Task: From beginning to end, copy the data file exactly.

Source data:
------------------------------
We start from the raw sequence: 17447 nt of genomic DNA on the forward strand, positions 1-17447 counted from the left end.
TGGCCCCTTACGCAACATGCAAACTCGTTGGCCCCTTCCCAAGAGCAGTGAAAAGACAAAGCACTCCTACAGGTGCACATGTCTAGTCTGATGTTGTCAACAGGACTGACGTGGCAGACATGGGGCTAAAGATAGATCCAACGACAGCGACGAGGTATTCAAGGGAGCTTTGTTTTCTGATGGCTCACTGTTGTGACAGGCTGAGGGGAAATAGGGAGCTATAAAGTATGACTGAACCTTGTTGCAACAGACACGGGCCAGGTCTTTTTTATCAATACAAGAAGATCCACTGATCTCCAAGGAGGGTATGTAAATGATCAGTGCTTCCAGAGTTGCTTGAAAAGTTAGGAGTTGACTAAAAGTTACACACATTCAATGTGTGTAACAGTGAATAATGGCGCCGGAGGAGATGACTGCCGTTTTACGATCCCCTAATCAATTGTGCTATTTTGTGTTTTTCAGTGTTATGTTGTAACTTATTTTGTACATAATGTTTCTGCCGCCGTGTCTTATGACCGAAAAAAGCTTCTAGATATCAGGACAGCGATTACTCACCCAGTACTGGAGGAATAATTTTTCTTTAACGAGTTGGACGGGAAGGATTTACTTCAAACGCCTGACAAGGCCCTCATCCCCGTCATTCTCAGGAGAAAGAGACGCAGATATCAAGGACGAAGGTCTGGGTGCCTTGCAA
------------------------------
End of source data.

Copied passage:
We start from the raw sequence: 17447 nt of genomic DNA on the forward strand, positions 1-17447 counted from the left end.
TGGCCCCTTACGCAACATGCAAACTCGTTGGCCCCTTCCCAAGAGCAGTGAAAAGACAAAGCACTCCTACAGGTGCACATGTCTAGTCTGATGTTGTCAACAGGACTGACGTGGCAGACATGGGGCTAAAGATAGATCCAACGACAGCGACGAGGTATTCAAGGGAGCTTTGTTTTCTGATGGCTCACTGTTGTGACAGGCTGAGGGGAAATAGGGAGCTATAAAGTATGACTGAACCTTGTTGCAACAGACACGGGCCAGGTCTTTTTTATCAATACAAGAAGATCCACTGATCTCCAAGGAGGGTATGTAAATGATCAGTGCTTCCAGAGTTGCTTGAAAAGTTAGGAGTTGACTAAAAGTTACACACATTCAATGTGTGTAACAGTGAATAATGGCGCCGGAGGAGATGACTGCCGTTTTACGATCCCCTAATCAATTGTGCTATTTTGTGTTTTTCAGTGTTATGTTGTAACTTATTTTGTACATAATGTTTCTGCCGCCGTGTCTTATGACCGAAAAAAGCTTCTAGATATCAGGACAGCGATTACTCACCCAGTACTGGAGGAATAATTTTTCTTTAACGAGTTGGACGGGAAGGATTTACTTCAAACGCCTGACAAGGCCCTCATCCCCGTCATTCTCAGGAGAAAGAGACGCAGATATCAAGGACGAAGGTCTGGGTGCCTTGCAA